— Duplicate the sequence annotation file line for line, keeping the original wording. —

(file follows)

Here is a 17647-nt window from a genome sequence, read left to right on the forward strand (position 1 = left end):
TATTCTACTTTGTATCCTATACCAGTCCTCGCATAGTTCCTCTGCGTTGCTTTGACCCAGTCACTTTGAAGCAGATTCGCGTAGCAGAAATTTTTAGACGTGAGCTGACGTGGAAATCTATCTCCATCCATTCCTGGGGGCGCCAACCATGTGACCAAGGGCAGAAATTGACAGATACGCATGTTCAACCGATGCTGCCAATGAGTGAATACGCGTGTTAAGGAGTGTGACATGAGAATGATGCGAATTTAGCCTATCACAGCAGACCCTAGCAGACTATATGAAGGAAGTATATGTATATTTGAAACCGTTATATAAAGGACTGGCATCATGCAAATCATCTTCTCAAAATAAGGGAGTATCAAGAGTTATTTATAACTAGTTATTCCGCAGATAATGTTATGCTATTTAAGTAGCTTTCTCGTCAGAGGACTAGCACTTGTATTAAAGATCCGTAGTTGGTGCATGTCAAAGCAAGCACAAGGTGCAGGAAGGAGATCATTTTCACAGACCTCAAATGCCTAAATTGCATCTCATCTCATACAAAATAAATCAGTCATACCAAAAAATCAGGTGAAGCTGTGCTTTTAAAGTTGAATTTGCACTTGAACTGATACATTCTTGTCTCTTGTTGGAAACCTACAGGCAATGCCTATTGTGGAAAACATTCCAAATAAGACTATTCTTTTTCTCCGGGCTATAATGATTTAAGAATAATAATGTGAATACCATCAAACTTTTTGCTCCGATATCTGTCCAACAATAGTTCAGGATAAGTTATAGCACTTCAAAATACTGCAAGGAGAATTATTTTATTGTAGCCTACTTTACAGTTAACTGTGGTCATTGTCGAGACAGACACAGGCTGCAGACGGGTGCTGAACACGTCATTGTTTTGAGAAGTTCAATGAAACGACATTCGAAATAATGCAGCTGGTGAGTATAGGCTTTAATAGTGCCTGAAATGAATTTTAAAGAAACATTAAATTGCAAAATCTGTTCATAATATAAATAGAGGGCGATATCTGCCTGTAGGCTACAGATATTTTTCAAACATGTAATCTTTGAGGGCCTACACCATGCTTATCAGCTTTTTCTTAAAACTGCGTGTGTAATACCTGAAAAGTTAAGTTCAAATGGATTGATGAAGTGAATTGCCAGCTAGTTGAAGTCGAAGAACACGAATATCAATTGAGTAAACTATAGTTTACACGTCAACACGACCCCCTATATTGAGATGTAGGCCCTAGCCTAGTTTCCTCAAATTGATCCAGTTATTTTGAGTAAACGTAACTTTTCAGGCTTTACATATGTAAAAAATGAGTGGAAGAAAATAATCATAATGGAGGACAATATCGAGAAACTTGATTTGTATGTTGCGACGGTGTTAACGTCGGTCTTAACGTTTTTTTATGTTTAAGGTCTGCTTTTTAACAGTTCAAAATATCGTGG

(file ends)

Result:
Here is a 17647-nt window from a genome sequence, read left to right on the forward strand (position 1 = left end):
TATTCTACTTTGTATCCTATACCAGTCCTCGCATAGTTCCTCTGCGTTGCTTTGACCCAGTCACTTTGAAGCAGATTCGCGTAGCAGAAATTTTTAGACGTGAGCTGACGTGGAAATCTATCTCCATCCATTCCTGGGGGCGCCAACCATGTGACCAAGGGCAGAAATTGACAGATACGCATGTTCAACCGATGCTGCCAATGAGTGAATACGCGTGTTAAGGAGTGTGACATGAGAATGATGCGAATTTAGCCTATCACAGCAGACCCTAGCAGACTATATGAAGGAAGTATATGTATATTTGAAACCGTTATATAAAGGACTGGCATCATGCAAATCATCTTCTCAAAATAAGGGAGTATCAAGAGTTATTTATAACTAGTTATTCCGCAGATAATGTTATGCTATTTAAGTAGCTTTCTCGTCAGAGGACTAGCACTTGTATTAAAGATCCGTAGTTGGTGCATGTCAAAGCAAGCACAAGGTGCAGGAAGGAGATCATTTTCACAGACCTCAAATGCCTAAATTGCATCTCATCTCATACAAAATAAATCAGTCATACCAAAAAATCAGGTGAAGCTGTGCTTTTAAAGTTGAATTTGCACTTGAACTGATACATTCTTGTCTCTTGTTGGAAACCTACAGGCAATGCCTATTGTGGAAAACATTCCAAATAAGACTATTCTTTTTCTCCGGGCTATAATGATTTAAGAATAATAATGTGAATACCATCAAACTTTTTGCTCCGATATCTGTCCAACAATAGTTCAGGATAAGTTATAGCACTTCAAAATACTGCAAGGAGAATTATTTTATTGTAGCCTACTTTACAGTTAACTGTGGTCATTGTCGAGACAGACACAGGCTGCAGACGGGTGCTGAACACGTCATTGTTTTGAGAAGTTCAATGAAACGACATTCGAAATAATGCAGCTGGTGAGTATAGGCTTTAATAGTGCCTGAAATGAATTTTAAAGAAACATTAAATTGCAAAATCTGTTCATAATATAAATAGAGGGCGATATCTGCCTGTAGGCTACAGATATTTTTCAAACATGTAATCTTTGAGGGCCTACACCATGCTTATCAGCTTTTTCTTAAAACTGCGTGTGTAATACCTGAAAAGTTAAGTTCAAATGGATTGATGAAGTGAATTGCCAGCTAGTTGAAGTCGAAGAACACGAATATCAATTGAGTAAACTATAGTTTACACGTCAACACGACCCCCTATATTGAGATGTAGGCCCTAGCCTAGTTTCCTCAAATTGATCCAGTTATTTTGAGTAAACGTAACTTTTCAGGCTTTACATATGTAAAAAATGAGTGGAAGAAAATAATCATAATGGAGGACAATATCGAGAAACTTGATTTGTATGTTGCGACGGTGTTAACGTCGGTCTTAACGTTTTTTTATGTTTAAGGTCTGCTTTTTAACAGTTCAAAATATCGTGG